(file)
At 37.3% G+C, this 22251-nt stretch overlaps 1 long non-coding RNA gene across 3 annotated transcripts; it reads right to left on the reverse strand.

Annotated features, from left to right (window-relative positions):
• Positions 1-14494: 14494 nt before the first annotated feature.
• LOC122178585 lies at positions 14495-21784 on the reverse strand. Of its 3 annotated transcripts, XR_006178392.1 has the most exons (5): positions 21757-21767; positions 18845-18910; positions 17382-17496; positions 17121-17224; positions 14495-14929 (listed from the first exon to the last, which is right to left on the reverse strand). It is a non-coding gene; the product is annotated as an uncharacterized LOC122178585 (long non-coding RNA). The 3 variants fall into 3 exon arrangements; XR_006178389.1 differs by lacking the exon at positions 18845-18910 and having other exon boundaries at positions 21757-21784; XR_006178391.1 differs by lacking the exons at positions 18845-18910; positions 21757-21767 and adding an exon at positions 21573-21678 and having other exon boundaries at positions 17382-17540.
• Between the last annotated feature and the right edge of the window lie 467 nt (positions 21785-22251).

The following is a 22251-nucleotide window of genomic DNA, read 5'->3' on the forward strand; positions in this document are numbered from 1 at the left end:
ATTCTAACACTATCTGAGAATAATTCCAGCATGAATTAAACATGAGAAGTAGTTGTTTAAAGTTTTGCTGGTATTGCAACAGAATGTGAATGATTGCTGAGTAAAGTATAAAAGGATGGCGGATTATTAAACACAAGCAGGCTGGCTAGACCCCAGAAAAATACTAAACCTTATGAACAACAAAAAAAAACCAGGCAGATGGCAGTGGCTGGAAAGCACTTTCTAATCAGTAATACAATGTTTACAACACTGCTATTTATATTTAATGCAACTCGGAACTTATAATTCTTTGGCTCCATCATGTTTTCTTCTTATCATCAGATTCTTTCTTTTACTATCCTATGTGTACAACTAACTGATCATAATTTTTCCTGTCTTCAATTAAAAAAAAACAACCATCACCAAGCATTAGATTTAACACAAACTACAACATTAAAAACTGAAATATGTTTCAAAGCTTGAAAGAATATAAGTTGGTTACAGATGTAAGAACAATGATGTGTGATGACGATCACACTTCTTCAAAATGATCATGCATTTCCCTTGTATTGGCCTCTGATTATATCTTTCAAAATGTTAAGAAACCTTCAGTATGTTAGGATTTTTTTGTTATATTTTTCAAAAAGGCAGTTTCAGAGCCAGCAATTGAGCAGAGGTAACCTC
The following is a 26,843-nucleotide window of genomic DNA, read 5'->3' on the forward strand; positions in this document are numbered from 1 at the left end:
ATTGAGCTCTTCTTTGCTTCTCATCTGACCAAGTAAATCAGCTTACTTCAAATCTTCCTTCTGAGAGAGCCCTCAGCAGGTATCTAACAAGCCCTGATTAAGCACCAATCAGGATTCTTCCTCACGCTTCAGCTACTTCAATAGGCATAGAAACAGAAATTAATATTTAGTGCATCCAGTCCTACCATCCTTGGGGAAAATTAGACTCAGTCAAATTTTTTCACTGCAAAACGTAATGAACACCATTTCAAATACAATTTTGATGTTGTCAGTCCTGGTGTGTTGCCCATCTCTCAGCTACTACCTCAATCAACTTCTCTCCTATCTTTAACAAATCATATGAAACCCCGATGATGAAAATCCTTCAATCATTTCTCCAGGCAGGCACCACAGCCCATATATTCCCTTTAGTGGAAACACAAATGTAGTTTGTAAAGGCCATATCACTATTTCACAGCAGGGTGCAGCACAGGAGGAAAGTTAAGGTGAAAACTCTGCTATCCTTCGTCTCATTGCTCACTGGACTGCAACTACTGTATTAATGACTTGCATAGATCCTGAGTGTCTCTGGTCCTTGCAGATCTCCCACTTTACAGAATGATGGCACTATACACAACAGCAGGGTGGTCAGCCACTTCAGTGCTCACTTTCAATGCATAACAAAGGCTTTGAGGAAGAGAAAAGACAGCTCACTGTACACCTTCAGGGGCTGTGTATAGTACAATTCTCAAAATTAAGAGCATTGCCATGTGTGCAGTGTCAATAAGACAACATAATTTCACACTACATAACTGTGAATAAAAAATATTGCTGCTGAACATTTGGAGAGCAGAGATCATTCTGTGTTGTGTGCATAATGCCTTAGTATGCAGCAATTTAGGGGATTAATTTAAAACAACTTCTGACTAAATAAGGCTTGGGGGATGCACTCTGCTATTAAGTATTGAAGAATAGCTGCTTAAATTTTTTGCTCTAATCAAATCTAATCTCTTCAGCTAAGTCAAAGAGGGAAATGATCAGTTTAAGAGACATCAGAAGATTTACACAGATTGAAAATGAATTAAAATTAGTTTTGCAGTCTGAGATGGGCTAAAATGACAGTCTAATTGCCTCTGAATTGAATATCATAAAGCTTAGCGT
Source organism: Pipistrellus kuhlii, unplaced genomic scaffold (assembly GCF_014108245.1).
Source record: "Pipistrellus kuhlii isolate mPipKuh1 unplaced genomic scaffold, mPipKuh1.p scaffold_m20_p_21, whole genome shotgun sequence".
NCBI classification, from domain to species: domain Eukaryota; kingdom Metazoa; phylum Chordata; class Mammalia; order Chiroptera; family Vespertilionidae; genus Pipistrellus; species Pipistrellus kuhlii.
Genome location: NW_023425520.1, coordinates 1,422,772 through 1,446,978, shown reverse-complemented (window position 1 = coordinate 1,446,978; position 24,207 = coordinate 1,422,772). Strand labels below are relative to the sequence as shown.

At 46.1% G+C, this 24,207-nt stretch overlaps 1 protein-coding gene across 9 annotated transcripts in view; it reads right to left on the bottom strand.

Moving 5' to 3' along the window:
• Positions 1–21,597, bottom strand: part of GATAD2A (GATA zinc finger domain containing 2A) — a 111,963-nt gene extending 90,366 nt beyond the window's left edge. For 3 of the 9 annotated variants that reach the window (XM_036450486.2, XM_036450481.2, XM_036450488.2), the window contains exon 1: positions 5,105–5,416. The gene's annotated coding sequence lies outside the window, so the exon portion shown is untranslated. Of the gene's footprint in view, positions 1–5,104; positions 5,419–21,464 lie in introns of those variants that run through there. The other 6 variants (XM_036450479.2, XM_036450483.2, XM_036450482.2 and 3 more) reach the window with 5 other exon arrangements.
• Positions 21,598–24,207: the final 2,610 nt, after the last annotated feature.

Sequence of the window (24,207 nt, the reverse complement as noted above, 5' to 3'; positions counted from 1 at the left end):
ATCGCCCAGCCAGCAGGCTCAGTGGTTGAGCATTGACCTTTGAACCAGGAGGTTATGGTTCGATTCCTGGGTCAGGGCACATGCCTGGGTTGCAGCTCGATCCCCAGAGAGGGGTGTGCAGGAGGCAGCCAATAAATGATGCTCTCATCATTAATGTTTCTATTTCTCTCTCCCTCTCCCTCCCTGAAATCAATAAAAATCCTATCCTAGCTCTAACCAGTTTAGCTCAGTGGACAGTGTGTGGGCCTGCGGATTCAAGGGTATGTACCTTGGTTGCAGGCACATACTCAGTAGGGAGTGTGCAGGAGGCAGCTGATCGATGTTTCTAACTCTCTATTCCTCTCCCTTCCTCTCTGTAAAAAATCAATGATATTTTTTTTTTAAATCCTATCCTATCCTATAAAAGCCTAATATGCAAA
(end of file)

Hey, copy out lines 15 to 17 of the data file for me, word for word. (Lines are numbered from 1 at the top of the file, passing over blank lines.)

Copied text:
Moving 5' to 3' along the window:
• Positions 1–21,597, bottom strand: part of GATAD2A (GATA zinc finger domain containing 2A) — a 111,963-nt gene extending 90,366 nt beyond the window's left edge. For 3 of the 9 annotated variants that reach the window (XM_036450486.2, XM_036450481.2, XM_036450488.2), the window contains exon 1: positions 5,105–5,416. The gene's annotated coding sequence lies outside the window, so the exon portion shown is untranslated. Of the gene's footprint in view, positions 1–5,104; positions 5,419–21,464 lie in introns of those variants that run through there. The other 6 variants (XM_036450479.2, XM_036450483.2, XM_036450482.2 and 3 more) reach the window with 5 other exon arrangements.
• Positions 21,598–24,207: the final 2,610 nt, after the last annotated feature.